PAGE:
Customers come in with tales of woe. A mother came for Christmas she caught a cold and now she has heart failure. January is always filled with death and disease. Business isn’t exactly clipping along. I could do with a little less conversation of the gloomy kind.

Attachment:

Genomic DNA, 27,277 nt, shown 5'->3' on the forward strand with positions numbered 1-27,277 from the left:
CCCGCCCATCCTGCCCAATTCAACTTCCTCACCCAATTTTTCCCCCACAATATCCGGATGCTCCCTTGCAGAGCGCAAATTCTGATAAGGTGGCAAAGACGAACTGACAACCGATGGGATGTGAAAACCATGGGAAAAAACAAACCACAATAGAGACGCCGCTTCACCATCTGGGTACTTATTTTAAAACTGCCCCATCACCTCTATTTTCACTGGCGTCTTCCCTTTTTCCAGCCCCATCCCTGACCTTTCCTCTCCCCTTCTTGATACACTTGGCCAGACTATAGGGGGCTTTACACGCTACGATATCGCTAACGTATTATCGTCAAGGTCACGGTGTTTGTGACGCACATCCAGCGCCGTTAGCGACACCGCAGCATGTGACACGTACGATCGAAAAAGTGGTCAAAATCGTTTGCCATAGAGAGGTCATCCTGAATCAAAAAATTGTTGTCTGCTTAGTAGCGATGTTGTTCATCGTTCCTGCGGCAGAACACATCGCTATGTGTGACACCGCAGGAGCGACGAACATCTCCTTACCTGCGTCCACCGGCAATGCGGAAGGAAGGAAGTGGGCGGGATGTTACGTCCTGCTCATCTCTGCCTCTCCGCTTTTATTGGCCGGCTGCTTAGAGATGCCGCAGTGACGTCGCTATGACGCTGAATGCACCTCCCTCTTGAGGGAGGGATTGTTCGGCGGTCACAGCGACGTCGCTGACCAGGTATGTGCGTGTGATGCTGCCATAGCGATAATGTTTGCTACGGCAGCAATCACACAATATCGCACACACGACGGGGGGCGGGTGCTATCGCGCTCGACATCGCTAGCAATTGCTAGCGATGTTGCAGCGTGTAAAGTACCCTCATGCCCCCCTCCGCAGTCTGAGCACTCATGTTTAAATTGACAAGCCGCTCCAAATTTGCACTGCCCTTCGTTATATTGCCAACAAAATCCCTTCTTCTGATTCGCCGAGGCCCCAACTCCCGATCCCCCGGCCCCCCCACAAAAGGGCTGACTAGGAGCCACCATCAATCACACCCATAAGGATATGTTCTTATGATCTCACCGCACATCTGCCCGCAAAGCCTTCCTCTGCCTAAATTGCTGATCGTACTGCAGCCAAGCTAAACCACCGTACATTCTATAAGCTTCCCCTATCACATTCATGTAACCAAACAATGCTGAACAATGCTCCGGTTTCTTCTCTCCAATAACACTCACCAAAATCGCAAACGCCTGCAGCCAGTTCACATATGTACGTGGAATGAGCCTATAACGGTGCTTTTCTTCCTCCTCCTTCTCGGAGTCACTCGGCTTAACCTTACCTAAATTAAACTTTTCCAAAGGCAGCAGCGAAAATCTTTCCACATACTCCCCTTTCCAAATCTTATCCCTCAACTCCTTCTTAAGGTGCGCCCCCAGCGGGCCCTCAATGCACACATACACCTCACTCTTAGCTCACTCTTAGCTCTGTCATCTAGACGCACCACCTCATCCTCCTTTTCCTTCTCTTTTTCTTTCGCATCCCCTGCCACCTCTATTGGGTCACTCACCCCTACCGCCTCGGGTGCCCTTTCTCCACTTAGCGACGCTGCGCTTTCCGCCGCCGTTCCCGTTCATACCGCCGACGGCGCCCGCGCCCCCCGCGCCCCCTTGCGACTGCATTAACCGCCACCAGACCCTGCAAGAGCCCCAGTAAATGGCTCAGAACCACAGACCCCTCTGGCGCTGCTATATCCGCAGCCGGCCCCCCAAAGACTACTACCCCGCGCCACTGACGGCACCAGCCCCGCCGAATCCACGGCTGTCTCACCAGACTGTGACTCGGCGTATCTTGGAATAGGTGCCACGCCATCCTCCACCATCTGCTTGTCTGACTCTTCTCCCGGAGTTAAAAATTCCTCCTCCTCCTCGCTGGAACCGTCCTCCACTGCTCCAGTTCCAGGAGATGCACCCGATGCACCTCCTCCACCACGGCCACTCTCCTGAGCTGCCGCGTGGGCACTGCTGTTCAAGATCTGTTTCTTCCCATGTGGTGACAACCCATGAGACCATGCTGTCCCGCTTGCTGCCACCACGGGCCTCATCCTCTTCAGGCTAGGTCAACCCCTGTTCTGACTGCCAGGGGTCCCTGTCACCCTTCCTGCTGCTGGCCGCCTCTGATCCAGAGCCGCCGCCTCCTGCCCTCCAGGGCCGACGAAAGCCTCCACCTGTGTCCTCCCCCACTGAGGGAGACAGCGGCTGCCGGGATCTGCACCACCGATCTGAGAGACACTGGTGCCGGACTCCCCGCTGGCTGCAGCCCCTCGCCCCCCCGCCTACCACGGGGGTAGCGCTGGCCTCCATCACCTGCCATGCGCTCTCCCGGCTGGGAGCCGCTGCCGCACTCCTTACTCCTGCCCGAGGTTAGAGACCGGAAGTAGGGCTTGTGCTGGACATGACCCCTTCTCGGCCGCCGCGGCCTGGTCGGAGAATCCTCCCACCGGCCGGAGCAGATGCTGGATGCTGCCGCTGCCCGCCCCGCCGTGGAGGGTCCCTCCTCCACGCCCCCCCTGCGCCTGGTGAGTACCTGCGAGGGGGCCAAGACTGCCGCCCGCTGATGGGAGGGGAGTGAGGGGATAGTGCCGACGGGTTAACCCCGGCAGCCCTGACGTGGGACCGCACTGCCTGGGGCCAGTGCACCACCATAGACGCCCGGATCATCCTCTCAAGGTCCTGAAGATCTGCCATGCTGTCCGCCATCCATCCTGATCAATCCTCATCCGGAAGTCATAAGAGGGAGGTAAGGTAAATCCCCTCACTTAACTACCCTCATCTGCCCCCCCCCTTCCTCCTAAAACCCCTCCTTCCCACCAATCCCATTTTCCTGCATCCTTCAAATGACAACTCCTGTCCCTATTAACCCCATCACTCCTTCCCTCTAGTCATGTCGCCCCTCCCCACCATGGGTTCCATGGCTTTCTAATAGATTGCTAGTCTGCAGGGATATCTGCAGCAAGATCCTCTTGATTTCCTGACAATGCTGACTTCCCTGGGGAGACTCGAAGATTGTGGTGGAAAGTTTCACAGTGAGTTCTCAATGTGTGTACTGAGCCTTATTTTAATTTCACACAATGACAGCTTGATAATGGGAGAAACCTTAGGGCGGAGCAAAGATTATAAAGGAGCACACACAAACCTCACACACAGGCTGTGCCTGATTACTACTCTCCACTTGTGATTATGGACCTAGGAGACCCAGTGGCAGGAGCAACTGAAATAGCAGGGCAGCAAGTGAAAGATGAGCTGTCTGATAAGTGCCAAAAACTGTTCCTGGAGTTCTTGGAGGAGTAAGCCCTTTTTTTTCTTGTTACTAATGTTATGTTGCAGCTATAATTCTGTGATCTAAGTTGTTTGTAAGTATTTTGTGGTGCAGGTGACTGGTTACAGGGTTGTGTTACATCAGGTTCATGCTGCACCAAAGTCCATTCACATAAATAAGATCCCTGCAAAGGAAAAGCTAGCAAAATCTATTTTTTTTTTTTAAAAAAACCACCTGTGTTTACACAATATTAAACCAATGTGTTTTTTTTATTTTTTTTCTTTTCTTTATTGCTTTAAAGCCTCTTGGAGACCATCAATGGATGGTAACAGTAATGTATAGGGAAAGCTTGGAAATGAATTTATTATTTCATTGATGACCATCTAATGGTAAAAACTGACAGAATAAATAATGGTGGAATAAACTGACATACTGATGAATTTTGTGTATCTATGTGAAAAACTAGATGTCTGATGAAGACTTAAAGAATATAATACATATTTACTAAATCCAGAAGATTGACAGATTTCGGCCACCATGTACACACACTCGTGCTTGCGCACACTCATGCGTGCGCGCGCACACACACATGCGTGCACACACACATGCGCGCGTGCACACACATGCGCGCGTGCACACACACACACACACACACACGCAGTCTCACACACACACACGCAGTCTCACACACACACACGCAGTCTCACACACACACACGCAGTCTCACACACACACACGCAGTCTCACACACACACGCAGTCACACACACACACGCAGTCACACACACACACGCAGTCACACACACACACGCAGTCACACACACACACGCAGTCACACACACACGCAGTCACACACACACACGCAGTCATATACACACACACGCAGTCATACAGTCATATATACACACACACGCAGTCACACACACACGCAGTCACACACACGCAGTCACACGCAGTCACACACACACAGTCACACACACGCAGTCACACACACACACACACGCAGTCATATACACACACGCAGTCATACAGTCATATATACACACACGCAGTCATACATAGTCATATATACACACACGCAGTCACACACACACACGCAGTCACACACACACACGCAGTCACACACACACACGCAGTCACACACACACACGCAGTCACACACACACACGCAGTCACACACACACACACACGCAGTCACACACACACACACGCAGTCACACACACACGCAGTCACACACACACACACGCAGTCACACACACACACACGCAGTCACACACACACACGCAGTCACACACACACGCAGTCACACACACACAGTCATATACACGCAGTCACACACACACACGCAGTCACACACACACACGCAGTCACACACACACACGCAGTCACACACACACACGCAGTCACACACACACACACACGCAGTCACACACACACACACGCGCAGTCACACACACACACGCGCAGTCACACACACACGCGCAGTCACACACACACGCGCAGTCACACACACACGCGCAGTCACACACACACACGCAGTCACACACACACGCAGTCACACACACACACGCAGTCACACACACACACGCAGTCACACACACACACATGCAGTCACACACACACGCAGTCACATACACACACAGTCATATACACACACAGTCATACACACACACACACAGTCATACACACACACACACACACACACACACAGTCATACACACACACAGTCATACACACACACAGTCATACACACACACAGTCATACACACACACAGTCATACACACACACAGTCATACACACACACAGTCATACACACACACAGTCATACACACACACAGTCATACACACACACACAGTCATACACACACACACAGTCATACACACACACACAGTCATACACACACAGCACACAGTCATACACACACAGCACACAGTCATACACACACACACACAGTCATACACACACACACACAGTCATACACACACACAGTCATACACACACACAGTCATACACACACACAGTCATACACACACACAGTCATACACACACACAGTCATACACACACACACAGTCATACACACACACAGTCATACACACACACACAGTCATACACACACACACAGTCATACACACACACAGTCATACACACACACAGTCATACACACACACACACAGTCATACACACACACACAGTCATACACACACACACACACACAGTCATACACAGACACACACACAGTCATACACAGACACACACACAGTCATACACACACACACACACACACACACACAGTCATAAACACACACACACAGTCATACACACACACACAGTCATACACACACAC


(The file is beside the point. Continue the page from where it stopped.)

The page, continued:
At the very end of the day a shifty looking man asks how much our audio cassettes are. We have a huge box of them. There is a group discussion and we arrive at the price of £1. When I tell him he says, ‘More like 50p,’ in a sort of sneering snarl and I want to hit him between his mean little eyes. It is amazing how often people come into the shop and try and bargain down our prices. Their thinking, I imagine, is that you got this stuff for nothing so you can sell it to me for less. I hate them. My colleagues are better at dealing with this than I am. I tend to shame people by repeating the phrase, ‘We are a charity…’ about 100 times followed by, ‘We have a duty both to the charity and to the people who donate to us to get a good price for the items/books they give us. We have to respect the effort they made to bring the books to us.’ Because it is an effort. And they could take them elsewhere. There are about three other charity shops along our street. But it’s never a good idea to get into a face-off and in my heart of hearts I don’t believe in shaming people, however much I might dislike what they are doing. And to be honest if you’re bargaining over prices in a charity shop you are probably beyond shame anyway, so there we are. As I leave, I see the man scavenging over our donated books which have not yet been priced up. He is also looking at the Elvis books. My suspicious mind does not think he will be making an offer on them any time soon. Oh well, the next shift can have the pleasure of dealing with him and his blue suede shoes. No, he didn’t have any but I couldn’t resist…